Another Federal Mandate—Or, How I Misspent My Summer Vacation

In 1986, a 19-year-old Lehigh University student, Jeanne Clery, was raped and murdered in her campus residence hall. The reaction against colleges failing to publicize such campus crimes prompted the passage in 1990 of the Jeanne Clery Disclosure of Campus Security Policy and Campus Crime Statistics Act.  The Clery Act requires all colleges and universities that—like my employer, Wake Forest University—participate in federal financial aid programs to keep and disclose information about crime on and near their campuses. The Department of Education can impose fines up to $35,000 per violation, on institutions for each infraction and can suspend institutions from participating in federal student financial aid programs.  The intent of the law seems very laudable, but like so many other laws its implementation has taken on a life of its own—hungrily gobbling up resources in the process.

The law requires that all Campus Security Authorities be trained to know which crimes and safety issues must be reported—for example, should crimes on thoroughfares through campus be reported or just crimes on campus-owned property; should simple assaults be reported in addition to aggravated assaults?  Again this seems reasonable, but it turns out that the definition of Campus Security Authority is very broad.  It covers not only campus police, but also resident hall advisors, coaches, and even faculty members who advise clubs.  I fall into this last category, so the official in charge of records management at my university emailed me (along with scores of others) notifying me of my responsibility to be trained as a CSA.  Unfortunately, the training session mentioned in the email began at 8AM. Worse still, it was to take four hours.  Fortunately, I couldn’t attend because of my teaching schedule and luckily there was online training available.  Yesterday, I finally found the time to take the online training.  All told, it took me about an hour and a half to watch the training videos and then take a 10-question multiple-choice test.  I got all ten questions correct (pat on the back)! But I probably would have gotten about 8 correct even without the training—and 8 is enough to pass.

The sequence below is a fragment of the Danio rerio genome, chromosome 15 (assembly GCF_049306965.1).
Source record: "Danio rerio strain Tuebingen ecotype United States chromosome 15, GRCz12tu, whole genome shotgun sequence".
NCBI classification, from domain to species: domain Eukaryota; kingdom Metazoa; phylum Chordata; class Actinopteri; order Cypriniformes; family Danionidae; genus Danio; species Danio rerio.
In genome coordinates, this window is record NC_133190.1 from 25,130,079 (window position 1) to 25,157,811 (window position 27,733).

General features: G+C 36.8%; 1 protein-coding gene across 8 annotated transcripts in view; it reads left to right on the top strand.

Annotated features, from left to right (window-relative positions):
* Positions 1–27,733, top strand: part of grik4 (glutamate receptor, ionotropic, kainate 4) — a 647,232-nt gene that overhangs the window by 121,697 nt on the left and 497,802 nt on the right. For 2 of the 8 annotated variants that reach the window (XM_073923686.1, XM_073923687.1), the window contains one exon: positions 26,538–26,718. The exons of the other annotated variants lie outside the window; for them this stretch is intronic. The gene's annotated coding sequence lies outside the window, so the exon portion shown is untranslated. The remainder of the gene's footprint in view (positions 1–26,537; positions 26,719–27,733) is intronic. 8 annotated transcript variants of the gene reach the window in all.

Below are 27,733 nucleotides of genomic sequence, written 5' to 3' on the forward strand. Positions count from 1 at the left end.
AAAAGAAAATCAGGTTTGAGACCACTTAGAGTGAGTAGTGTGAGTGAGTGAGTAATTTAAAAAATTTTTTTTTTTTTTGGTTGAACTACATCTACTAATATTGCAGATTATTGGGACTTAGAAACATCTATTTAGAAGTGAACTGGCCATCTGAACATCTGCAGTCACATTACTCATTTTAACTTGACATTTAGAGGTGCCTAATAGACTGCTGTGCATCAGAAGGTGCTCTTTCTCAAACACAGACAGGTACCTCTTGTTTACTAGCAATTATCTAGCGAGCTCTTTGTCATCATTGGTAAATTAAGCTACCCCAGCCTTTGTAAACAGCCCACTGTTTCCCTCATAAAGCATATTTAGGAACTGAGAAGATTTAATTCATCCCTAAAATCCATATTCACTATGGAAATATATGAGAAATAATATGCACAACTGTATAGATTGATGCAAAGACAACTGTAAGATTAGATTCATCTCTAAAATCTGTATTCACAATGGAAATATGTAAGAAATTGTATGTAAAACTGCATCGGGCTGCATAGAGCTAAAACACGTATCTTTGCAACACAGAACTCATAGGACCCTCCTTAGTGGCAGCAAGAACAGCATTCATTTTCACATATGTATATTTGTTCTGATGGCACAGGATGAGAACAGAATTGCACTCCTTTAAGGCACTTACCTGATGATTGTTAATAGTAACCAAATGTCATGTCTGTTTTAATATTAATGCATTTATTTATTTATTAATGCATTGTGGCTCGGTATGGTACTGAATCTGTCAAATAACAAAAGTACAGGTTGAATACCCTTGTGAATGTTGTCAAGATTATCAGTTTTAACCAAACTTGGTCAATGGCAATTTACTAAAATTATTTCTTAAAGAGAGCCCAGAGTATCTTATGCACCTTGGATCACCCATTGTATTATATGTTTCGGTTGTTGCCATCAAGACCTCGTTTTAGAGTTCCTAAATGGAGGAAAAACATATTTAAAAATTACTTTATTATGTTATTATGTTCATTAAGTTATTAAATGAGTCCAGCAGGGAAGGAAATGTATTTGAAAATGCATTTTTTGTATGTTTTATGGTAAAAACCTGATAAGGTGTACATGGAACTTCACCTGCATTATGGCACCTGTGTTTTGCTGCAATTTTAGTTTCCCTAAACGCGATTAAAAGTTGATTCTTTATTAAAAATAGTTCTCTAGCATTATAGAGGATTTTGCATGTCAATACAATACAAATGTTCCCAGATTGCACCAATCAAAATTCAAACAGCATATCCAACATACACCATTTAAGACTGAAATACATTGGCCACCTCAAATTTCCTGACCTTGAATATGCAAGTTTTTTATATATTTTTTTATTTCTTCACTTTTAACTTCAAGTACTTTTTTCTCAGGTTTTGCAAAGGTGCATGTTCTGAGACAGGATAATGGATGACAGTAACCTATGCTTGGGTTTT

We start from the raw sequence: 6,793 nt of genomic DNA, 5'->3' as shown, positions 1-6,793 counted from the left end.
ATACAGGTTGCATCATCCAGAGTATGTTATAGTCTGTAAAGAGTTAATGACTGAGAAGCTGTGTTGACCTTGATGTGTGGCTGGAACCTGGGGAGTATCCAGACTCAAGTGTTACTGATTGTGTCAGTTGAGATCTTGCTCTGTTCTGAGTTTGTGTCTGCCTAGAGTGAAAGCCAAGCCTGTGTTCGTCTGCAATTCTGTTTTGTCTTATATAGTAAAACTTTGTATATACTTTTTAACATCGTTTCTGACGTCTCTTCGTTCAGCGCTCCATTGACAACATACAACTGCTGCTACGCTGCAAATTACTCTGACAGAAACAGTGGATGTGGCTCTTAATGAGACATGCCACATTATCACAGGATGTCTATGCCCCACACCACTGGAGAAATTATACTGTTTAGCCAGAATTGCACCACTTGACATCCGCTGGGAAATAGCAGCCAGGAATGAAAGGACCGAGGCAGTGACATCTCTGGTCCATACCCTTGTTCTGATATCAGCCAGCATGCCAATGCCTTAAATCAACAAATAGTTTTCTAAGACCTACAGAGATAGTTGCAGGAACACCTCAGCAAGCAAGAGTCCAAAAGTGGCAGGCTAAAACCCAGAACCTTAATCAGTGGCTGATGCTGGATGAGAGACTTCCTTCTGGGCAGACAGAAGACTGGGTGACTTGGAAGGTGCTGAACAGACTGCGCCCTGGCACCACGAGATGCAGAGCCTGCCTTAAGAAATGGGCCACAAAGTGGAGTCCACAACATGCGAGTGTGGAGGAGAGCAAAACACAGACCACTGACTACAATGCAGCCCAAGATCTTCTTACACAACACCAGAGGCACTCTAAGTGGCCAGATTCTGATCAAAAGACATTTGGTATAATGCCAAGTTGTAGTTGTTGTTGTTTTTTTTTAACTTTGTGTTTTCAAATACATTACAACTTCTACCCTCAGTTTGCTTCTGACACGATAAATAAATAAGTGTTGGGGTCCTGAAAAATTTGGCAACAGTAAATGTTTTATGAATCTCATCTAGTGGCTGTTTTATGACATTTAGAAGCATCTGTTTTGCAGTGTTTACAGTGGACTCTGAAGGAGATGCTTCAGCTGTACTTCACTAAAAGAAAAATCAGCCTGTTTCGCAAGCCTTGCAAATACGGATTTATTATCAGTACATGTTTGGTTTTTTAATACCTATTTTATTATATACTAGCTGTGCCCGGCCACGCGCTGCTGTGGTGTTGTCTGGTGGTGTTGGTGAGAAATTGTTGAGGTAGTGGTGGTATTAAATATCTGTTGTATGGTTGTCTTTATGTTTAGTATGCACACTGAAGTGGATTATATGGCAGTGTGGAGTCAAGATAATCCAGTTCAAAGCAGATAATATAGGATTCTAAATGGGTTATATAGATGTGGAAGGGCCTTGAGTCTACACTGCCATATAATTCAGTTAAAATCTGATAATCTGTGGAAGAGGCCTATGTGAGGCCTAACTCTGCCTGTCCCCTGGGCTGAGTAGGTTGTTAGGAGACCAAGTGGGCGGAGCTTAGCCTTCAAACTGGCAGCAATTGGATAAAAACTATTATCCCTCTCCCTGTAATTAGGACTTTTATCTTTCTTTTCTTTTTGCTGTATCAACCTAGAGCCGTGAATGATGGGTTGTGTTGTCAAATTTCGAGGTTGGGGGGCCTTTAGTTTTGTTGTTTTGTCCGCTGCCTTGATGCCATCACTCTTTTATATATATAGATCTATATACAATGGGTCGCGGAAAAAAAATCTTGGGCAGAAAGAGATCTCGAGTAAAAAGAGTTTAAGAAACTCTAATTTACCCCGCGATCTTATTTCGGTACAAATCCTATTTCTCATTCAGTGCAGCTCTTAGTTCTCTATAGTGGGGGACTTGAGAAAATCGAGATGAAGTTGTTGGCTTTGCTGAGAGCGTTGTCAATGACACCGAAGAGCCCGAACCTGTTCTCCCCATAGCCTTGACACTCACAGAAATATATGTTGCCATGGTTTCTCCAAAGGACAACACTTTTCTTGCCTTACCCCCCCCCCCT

So what was gained?  Reviewing my notes, it’s obvious that I now know a little bit more about the distinctions between various types of crime (e.g., robbery versus theft).  I now know a little bit more about what constitutes rape (not a subject I enjoy thinking about). I now know that even if someone is merely playing with matches and sets a couple pieces of wastepaper on fire, this constitutes arson.  I now know why my university sends out emails to the entire campus body when someone threateningly pulls a knife in a campus parking lot at 2AM—because they are required to issue “timely warnings” about such things.

What wasn’t gained?  Unfortunately, my training hasn’t made the campus a safer place.  In my twenty-plus years as coach of the Wake Forest Quiz Bowl Club and as a professor, I cannot recall even once becoming aware of a crime that needed to be reported.  If I had, I would have reported the crime. Ultimately the odds of me reporting a crime in the future are unlikely to change.

What was lost?  About 90 minutes of my time—one of my most precious resources. The certificate I received for passing the course expires in one year, so I expect there to be many more minutes wasted in the future.  If I’m representative of other club advisors, this 90+ minutes needs to be multiplied.  How many club advisors across the country are involved?  Tens of thousands?  Hundreds of thousands?

What would I have done with my time yesterday if I hadn’t taken the online training? I could have done a lot of things.  I could have spent it exercising or praying or reading or learning a few more German words from the Duolingo program I recently downloaded.  Most likely, these 90 minutes would have been spent learning more about the economy or history (I am an economic historian, after all), so that knowledge was lost.  In addition, I got home about half an hour later than planned.  The Clery Act seems to have cost me half an hour spent enjoying the company of my beautiful wife.

In my case there was nothing gained, something important lost—so typical of federal mandates.

Robert M. Whaples is Co-Editor and Managing Editor of The Independent Review, Professor of Economics at Wake Forest University, Director and Book Review Editor for EH.NET, and a member of the Board of Advisors for the Center on Culture and Civil Society at the Independent Institute.
Full Biography and Recent Publications
Beacon Posts by Robert Whaples
  • Catalyst